The Bantam Titans also had a successful season. While it was a slow start, the team built its identity throughout the season successfully and it paid off in the field.

This year’s Most Improved Player is Spencer McNamara, Defensive Lineman of the Year is Kieran Wilson and the Most Sportsmanlike Player went to Tiegan Sattler. The Defensive Player of the Year was Haydn Jones. The Most Dedicated Player Award was given to Daxton Mulgrew and the Coach’s Choice went to Ben Messom.

The Offensive Lineman of the Year was Barrett Green and Rookie of the Year was Keifer Cullum. The Leadership Award went to Kynan Perry, the Offensive Player of Year was Luke Myles and the Most Valuable Player was Brody Ewing.

The team also took time out to honour coach Ryan Hatch. He was this year’s Bantam head coach and has spent 11 seasons with the Titans. He has decided to step away from football for a few years and there were many touching tributes.

    The Senior Titans were also presented awards for their hard work. Raedon Kipling won the  Leadership Award, Defensive Lineman of Year was Achille Ghesquire and Offensive Lineman of the Year was Vincent Jakl.  The Special Teams Award went to Marshall Johnston, the Most Sportsmanlike Player was Nolan Ranger and Most Dedicated was Ethan Duncalf.

The Offensive Rookie of the Year was Chase Sattler, the Defensive Rookie of Year was Gavin Armstrong, the Most Improved is Ethan Jones and Coach’s Choice was Gavin Armstrong. The Defensive Player of the Year was Marshall Johnston, the Offensive Player of the Year was Ethan Duncalf and the Most Valuable Player is Connor Enns.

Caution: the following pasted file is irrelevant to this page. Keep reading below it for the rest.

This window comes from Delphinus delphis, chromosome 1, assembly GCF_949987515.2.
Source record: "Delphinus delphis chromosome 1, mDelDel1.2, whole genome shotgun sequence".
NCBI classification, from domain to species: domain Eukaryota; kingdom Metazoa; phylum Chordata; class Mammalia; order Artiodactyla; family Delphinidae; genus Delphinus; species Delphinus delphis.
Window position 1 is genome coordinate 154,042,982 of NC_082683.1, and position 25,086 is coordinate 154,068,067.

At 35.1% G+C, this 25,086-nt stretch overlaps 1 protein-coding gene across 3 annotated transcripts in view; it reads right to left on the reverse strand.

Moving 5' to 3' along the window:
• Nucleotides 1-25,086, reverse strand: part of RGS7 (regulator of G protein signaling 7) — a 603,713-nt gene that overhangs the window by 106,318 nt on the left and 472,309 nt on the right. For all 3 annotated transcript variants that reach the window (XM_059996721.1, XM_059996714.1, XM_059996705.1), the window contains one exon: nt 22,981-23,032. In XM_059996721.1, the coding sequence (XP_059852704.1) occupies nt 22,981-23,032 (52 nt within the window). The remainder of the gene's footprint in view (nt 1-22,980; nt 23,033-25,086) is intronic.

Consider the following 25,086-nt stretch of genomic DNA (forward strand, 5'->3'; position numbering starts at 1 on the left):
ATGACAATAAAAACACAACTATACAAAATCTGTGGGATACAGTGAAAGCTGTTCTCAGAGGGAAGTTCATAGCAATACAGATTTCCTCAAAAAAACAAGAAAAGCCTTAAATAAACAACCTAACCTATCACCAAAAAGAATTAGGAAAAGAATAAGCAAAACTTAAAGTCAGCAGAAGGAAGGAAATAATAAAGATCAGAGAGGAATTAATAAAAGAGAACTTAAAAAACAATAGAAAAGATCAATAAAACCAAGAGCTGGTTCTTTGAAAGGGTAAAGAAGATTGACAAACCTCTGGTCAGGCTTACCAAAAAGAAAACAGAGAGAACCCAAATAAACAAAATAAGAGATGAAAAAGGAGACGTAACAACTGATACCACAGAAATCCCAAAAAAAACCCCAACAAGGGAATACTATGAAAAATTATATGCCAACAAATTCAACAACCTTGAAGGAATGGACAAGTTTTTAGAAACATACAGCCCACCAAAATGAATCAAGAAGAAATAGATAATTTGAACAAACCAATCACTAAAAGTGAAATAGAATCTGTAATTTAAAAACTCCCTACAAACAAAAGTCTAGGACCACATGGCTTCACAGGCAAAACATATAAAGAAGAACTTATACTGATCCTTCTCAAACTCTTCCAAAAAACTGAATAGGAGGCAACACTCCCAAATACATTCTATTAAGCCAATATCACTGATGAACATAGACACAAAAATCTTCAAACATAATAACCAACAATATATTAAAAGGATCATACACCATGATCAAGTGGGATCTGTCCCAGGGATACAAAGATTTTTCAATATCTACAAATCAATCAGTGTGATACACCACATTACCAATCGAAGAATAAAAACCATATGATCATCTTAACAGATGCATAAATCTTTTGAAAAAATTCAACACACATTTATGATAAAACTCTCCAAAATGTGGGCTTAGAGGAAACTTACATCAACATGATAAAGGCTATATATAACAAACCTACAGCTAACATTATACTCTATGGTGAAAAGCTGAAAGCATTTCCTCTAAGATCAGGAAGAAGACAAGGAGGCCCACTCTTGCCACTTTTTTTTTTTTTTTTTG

Minor hockey opts for balanced approach to novice changes

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Minor Hockey season is underway and the novice players are expanding their skills on full ice and half ice.

Hockey Canada has begun to implement new rules for novice hockey. They have mandated that novice players will begin playing on a half ice rink. This allows players to get more touches and improve their skills. They have allowed a transition year for the change and in Drumheller, that means some novice players are working out on full ice, while other are scrimmaging on half ice.

Drumheller Minor Hockey president Lyle Caweizel says the novice hockey ranks are strong with three teams; two are playing on full ice and one is playing on half ice.

    “We did consultations with the parents and the second year novices that began playing on full ice still would rather keep playing on full ice. So our full ice teams are primarily second-year players and the half ice guys are primarily first-year players,” said Caweizel.

He says next year they will make the complete transition to half ice at the novice level.

“That will be the same across the board. Everybody will be playing half ice no matter where you are playing at,” he said.

    He says individual associations were able to decide on how they were to proceed this year with the changes, so it was a last minute decision. While many opted for full ice, Caweizel says there are positive aspects to the smaller game.

    “I think people like it. It allows for more touches and a closer confined game. Overall they are pleased with how it is going so far,” said Caweizel. “As it goes forward and becomes the norm and it is accepted that this is how it is done, hopefully, we’ll see the results.”